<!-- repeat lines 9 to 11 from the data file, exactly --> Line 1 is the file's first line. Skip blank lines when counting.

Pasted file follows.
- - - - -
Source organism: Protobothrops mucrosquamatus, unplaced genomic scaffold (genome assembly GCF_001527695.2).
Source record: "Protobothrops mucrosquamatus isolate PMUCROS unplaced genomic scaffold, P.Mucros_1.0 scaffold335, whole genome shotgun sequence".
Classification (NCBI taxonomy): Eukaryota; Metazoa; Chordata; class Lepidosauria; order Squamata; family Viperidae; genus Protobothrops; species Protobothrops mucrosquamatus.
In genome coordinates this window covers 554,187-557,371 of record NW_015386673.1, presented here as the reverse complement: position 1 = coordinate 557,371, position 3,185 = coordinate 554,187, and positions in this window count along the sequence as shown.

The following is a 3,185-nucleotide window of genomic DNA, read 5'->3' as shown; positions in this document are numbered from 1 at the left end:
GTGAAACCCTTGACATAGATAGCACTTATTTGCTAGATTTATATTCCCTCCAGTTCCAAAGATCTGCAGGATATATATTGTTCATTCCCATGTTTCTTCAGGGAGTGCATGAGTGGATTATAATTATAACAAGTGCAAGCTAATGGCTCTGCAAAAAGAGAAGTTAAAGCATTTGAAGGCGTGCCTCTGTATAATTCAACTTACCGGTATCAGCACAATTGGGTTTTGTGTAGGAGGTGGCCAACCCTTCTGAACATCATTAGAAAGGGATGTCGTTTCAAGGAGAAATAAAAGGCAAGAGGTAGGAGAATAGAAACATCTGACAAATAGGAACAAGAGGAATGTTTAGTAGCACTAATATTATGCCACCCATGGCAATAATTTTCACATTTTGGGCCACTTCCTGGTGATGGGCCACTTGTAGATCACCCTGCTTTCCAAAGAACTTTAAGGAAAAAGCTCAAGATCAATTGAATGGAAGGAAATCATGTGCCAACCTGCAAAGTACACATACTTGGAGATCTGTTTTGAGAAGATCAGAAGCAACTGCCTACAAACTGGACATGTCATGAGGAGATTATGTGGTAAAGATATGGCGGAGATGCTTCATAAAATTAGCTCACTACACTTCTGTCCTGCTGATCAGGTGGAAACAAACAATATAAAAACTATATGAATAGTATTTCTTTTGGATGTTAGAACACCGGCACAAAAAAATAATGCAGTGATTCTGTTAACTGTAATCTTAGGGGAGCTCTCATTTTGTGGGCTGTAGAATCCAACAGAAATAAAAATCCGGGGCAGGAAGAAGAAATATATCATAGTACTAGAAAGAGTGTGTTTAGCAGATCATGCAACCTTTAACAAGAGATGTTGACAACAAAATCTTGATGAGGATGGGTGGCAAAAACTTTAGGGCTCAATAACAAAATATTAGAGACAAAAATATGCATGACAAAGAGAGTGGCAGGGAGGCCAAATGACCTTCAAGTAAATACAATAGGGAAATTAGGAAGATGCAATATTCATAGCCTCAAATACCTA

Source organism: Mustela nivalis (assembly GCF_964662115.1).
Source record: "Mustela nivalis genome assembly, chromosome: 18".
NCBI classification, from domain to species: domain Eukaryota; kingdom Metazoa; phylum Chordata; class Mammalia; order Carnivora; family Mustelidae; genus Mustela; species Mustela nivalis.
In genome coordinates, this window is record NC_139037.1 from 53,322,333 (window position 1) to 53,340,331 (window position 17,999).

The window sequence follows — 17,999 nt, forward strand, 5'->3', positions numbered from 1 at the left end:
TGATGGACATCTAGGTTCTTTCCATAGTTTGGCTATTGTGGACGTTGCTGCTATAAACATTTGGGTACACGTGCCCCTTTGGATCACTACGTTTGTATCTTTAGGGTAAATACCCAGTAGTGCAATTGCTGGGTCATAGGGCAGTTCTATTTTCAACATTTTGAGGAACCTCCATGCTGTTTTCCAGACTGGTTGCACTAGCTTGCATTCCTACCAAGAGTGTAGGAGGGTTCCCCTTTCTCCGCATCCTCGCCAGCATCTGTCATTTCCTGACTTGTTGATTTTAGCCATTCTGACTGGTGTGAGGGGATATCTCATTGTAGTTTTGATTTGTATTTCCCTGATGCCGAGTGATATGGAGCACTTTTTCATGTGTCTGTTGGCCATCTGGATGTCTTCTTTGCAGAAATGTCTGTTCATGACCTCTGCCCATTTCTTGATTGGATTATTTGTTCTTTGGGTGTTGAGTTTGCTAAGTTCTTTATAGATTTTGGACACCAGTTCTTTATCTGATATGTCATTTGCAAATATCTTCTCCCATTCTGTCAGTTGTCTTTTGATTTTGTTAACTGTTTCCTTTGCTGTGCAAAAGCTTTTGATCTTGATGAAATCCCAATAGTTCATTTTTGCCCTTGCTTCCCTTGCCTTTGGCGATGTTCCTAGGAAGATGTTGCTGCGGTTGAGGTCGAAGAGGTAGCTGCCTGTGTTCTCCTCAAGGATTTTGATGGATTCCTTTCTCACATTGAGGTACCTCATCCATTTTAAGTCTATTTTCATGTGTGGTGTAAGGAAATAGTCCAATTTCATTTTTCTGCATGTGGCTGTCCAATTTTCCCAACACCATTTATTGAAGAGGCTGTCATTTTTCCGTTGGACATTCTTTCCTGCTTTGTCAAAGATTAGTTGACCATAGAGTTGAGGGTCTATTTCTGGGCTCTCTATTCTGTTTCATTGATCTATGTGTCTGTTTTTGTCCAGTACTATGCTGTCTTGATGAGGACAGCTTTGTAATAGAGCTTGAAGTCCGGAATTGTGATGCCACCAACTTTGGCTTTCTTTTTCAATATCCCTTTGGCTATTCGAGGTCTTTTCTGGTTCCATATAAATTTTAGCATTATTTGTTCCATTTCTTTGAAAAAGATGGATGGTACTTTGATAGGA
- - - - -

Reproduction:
NCBI classification, from domain to species: domain Eukaryota; kingdom Metazoa; phylum Chordata; class Mammalia; order Carnivora; family Mustelidae; genus Mustela; species Mustela nivalis.
In genome coordinates, this window is record NC_139037.1 from 53,322,333 (window position 1) to 53,340,331 (window position 17,999).

The window sequence follows — 17,999 nt, forward strand, 5'->3', positions numbered from 1 at the left end: